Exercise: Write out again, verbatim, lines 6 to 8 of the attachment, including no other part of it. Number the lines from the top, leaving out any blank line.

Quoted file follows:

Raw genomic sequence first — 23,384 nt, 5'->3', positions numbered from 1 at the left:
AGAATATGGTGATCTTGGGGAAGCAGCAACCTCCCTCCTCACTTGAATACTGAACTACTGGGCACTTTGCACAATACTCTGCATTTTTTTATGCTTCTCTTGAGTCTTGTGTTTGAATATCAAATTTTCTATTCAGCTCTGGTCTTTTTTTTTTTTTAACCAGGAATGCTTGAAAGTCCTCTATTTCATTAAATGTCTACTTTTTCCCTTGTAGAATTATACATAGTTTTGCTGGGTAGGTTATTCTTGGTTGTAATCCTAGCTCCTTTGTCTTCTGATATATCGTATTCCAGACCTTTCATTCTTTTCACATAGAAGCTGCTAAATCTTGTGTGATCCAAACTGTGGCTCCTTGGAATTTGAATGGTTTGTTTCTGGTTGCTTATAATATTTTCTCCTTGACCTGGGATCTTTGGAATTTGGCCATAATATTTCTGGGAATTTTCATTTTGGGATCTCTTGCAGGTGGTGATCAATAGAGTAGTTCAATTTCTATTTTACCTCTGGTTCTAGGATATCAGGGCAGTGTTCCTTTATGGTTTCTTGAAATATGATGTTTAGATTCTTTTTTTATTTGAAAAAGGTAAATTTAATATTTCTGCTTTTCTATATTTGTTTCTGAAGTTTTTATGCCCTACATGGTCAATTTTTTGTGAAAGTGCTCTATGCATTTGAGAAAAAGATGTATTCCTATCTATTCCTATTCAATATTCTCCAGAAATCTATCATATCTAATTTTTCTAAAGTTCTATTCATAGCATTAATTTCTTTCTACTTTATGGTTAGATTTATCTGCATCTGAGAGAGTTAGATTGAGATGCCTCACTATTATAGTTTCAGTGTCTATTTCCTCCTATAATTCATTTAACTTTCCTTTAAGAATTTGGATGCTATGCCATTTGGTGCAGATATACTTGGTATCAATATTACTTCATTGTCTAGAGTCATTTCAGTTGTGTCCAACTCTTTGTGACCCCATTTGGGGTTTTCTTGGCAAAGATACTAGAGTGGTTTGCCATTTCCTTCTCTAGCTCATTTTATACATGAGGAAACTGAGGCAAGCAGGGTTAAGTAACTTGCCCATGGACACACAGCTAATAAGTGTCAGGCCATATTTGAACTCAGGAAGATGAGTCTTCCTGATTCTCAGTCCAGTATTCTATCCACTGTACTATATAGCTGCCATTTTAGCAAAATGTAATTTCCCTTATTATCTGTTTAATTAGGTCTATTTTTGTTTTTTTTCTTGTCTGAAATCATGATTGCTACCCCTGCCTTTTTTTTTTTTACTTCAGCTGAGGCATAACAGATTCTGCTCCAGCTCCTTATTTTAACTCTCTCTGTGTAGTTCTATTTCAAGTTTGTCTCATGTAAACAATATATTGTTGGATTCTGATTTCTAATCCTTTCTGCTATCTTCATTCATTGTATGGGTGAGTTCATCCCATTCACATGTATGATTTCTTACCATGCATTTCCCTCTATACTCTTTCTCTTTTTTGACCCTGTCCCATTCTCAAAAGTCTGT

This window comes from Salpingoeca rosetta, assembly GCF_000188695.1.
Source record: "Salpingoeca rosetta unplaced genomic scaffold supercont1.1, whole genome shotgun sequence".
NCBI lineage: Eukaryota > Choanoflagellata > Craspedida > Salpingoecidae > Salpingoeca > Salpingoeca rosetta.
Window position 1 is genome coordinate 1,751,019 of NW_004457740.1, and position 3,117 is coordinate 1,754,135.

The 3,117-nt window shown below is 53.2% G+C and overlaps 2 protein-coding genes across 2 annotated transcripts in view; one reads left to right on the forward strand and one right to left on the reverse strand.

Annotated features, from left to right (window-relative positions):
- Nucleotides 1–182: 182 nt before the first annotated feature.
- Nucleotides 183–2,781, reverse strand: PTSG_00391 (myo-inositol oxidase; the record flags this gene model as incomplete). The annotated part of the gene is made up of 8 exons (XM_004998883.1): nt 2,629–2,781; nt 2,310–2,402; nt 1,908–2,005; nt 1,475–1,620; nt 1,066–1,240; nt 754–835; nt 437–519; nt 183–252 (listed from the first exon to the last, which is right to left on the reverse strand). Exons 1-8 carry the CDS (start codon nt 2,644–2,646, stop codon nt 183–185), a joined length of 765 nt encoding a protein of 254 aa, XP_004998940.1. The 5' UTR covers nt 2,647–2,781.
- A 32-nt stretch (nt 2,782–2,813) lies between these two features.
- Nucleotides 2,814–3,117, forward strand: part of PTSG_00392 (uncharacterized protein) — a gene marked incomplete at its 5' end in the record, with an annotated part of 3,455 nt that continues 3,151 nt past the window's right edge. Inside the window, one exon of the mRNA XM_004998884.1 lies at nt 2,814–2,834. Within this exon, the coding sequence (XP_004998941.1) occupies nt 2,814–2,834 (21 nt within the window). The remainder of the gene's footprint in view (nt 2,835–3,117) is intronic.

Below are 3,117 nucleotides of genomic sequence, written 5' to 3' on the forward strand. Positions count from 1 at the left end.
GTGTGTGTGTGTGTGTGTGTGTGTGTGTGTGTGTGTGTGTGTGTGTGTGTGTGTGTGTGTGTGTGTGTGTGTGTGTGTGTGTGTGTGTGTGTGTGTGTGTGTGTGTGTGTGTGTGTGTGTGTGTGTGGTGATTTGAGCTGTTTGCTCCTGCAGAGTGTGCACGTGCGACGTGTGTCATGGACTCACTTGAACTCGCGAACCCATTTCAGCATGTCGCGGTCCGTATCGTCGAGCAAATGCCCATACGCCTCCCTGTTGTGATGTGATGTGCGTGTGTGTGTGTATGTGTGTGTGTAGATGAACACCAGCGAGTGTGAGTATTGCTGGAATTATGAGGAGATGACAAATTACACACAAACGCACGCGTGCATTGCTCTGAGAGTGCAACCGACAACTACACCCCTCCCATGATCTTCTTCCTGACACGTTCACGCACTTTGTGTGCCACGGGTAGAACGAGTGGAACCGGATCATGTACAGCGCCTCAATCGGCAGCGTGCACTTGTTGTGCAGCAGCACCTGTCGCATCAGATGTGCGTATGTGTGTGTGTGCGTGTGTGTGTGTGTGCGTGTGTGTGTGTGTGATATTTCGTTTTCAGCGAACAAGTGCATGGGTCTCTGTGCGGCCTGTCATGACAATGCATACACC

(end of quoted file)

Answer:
Window position 1 is genome coordinate 1,751,019 of NW_004457740.1, and position 3,117 is coordinate 1,754,135.

The 3,117-nt window shown below is 53.2% G+C and overlaps 2 protein-coding genes across 2 annotated transcripts in view; one reads left to right on the forward strand and one right to left on the reverse strand.

Annotated features, from left to right (window-relative positions):